Friday, 16 August 2013


Wherein the army of the Palatinate of Saukopf-Bachscuttel commanded by General Graf von Barry-Eylund encounters the forces of the Landgravate of Hesse-Rotenburg under the command of Furst Augustus Saxe-Peste.

     The final day of August. A gentle breeze blows across the idyllic countryside of Rotenburg, bringing with it the unmistakable aroma of dung and absinthe that portends the close proximity of Mittelheim armies. The Rotenburg village of Maushorgen is a hive of activity: to the frantic rythmn of regimental drums, Rotenburg soldiery form line of battle. To the south, across green fields, Furst Augustus Saxe-Peste can see through his spy-glass the assembled forces of Saukopf-Bachscuttel. As busy as a swarm of bees (assuming that the bees were a bit lazy and very hung over) the army of Graf Redmond von Barry-Eylund assembles itself for a singular contestation of martial aptitude; or, failing that, a battle.

(Below, the picture looks south) Behold, the urban sprawl that is Maushorgen! It is the north of the town that constitutes the key objective for the coming battle, for it contains a barn central to the functioning of the Rotenburg economy. In that building is stored three barrels of a secret seasoning vital to the flavouring of the Landgravate's dried leeches. Augustus, in truth, has stopped eating dried leeches on the basis that the barn, refered to on military maps as 'a primary military objective', is known to the locals as 'the water closet' and they seem much less keen than most Rotenburgers on leech fricasee. Still, strange after-taste or no, the barn must be defended. Having out-scouted the Bachscuttel forces, Augustus, the 'Safety Furst', has decided to remain on the defensive: since three of his infantry regiments consist of untrained conscripts he wishes to avoid putting them through any complex evolutions such as conducting a march attack, doing up their shoelaces, or going to the privy on their own.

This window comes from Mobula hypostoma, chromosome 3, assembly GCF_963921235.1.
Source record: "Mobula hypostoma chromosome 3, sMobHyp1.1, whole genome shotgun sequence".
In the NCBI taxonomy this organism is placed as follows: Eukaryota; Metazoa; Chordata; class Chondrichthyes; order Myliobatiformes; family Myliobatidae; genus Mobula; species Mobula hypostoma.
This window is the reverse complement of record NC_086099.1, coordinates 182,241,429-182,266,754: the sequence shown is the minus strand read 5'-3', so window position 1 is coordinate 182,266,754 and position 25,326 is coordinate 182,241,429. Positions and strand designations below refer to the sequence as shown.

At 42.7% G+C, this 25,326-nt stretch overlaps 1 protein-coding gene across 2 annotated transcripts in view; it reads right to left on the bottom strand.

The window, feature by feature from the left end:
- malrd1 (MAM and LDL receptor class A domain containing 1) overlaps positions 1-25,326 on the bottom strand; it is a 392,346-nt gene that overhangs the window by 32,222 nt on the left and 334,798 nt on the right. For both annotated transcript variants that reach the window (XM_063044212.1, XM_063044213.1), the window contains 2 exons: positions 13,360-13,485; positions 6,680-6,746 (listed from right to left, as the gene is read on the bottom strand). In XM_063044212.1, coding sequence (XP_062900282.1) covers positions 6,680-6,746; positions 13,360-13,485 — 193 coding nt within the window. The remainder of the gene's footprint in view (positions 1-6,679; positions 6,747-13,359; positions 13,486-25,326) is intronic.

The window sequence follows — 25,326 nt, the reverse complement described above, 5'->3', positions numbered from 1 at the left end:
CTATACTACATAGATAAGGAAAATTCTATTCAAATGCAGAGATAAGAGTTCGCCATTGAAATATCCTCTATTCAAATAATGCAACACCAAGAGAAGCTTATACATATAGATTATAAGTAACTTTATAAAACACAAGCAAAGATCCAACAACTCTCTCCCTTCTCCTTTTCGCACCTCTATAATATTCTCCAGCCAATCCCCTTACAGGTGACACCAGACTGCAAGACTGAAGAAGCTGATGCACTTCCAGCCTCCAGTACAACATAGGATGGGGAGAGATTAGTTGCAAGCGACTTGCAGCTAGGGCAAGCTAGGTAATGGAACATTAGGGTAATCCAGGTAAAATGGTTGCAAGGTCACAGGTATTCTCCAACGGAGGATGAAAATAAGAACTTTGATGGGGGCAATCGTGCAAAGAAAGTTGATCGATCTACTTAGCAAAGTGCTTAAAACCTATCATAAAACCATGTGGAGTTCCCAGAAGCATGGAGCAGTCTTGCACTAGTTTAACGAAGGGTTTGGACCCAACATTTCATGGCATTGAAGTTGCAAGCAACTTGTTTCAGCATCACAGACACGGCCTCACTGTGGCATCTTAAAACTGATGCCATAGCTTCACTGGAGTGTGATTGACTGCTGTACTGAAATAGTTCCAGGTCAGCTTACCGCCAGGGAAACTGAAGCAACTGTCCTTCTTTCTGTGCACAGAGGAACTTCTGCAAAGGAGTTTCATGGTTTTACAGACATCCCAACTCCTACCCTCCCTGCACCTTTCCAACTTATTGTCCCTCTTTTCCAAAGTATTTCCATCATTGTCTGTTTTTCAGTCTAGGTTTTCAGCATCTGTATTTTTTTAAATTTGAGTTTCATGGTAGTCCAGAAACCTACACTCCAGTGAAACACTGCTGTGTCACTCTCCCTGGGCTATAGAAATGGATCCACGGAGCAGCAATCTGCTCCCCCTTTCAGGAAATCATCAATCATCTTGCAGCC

(Above) Furst Augustus weighs his options. The barn is key and must be held, so the Landgravial Guard is deployed into it, ready to go into garrison as soon as the battle commences. Keen to give himself some offensive options, the Furst places three of his four cavalry on his right. Two regiments, both elite, are placed in march column formation: they stand ready to surge across the river and lay about the Bachscuttel troops with the sword. On his left, he places both artillery batteries, supported by one regiment. In the centre, four regiments are positioned: two in line, ready to move forward and line the wall, and two in march column as his reserve.

     For Barry-Eylund, the circumstances of battle seem propitious. Unlike its head of state, the Palatinate's army is well-balanced. Consisting entirely of properly disciplined troops, the Graf fancies his chances against the lumpen manure-flingers that comprise much of the Rotenburg army. The only fly in the Graf's ointment has been the unannounced arrival at his headquarters of his mother, the Dowager Duchess Hilda von Rinkelstockinge. Having already wasted much of the early morning convincing his mother that, yes, he is wearing a vest, and that, yes, he won't get into any carriages with strange men, the Graf has now been handed another pressure: the battle must be over before the Duchess calls the Graf in for his dinner.

(Below) The Graf orders his men into their battle lines. With virtually his entire army placed into march column, Barry-Eylund intends to concentrate his advance on his left wing: he hopes to cross the stream (top left), push back the Rotenburg cavalry and then concentrate as much fire as he can muster against the vital barn. If he can rustle up three or four regiments worth of continuous fire against the barn, then surely the garrison will be doomed.